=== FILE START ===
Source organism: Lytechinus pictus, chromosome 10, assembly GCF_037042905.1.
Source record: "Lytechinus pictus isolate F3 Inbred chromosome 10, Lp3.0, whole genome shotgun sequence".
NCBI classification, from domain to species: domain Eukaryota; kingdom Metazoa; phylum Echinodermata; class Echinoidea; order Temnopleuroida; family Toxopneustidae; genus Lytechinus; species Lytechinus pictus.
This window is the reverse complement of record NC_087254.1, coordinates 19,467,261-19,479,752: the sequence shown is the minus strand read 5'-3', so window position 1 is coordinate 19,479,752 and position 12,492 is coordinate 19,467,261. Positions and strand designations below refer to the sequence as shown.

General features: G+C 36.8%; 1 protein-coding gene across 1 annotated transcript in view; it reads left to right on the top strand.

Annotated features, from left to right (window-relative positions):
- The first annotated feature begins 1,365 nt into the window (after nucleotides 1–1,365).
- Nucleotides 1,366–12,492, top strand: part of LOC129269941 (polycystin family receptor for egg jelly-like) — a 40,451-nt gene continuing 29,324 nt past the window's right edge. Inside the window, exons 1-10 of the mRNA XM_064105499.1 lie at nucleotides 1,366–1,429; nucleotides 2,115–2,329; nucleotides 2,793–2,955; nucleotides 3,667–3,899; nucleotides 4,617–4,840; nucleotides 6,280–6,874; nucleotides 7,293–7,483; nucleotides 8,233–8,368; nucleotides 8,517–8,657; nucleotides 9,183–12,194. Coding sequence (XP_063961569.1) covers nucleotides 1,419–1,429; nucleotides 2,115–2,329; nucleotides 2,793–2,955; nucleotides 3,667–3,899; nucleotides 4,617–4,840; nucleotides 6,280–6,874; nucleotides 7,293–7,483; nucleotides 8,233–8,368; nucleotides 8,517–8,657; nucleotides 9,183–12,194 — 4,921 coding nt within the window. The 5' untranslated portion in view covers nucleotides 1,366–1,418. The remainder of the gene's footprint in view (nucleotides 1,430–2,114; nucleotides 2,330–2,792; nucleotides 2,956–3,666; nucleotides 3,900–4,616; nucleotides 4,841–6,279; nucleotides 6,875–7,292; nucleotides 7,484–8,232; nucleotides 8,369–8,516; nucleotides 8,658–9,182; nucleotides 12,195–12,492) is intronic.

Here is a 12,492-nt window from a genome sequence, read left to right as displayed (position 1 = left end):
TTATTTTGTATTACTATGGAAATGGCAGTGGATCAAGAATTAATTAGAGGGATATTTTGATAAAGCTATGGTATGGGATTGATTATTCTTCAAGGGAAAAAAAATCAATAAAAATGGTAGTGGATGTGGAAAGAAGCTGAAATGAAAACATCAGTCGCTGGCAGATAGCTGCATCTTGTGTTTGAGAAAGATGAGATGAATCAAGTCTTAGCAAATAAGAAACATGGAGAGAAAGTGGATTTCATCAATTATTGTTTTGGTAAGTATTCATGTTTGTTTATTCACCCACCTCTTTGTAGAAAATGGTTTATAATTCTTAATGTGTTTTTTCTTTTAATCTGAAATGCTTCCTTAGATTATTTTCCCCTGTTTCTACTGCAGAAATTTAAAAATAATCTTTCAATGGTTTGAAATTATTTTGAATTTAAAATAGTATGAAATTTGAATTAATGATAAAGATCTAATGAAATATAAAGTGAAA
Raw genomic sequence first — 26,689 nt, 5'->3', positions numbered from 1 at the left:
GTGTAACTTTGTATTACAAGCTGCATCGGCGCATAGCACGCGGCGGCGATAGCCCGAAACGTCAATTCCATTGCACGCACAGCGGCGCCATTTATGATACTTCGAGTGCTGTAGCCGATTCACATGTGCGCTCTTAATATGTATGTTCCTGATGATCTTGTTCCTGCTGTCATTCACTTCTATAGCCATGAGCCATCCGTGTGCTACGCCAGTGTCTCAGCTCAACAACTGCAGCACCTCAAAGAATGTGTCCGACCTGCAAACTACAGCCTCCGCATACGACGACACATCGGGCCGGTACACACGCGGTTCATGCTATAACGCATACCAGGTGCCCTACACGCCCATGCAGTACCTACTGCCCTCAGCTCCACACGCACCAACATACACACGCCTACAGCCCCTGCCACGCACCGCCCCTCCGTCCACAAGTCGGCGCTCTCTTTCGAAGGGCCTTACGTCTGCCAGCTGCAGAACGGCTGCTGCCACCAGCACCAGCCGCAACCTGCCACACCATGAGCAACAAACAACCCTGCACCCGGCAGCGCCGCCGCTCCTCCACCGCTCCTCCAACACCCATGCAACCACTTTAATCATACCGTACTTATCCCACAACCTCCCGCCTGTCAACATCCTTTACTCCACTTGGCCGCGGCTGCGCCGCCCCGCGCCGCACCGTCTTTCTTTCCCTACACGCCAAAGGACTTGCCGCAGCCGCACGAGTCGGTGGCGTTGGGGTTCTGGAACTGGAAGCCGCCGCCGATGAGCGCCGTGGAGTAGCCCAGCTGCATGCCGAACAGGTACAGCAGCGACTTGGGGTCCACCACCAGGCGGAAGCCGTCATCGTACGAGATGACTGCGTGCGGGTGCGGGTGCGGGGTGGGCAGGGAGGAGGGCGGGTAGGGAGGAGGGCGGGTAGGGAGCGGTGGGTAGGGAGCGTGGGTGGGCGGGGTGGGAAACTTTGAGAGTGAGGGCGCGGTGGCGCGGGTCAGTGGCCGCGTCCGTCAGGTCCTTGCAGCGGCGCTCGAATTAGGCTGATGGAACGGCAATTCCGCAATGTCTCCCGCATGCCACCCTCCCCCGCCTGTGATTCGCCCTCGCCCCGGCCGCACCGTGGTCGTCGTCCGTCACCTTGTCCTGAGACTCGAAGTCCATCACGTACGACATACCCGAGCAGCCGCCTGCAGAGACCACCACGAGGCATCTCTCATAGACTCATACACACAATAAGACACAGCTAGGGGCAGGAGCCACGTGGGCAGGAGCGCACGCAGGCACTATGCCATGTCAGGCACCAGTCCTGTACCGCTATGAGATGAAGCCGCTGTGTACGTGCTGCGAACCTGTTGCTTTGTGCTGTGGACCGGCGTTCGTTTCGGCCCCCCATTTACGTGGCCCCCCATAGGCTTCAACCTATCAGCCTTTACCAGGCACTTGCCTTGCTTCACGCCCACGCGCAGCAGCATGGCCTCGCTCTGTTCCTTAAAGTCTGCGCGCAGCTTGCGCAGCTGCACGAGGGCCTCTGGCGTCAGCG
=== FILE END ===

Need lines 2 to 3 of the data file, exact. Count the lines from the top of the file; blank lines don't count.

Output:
Source record: "Lytechinus pictus isolate F3 Inbred chromosome 10, Lp3.0, whole genome shotgun sequence".
NCBI classification, from domain to species: domain Eukaryota; kingdom Metazoa; phylum Echinodermata; class Echinoidea; order Temnopleuroida; family Toxopneustidae; genus Lytechinus; species Lytechinus pictus.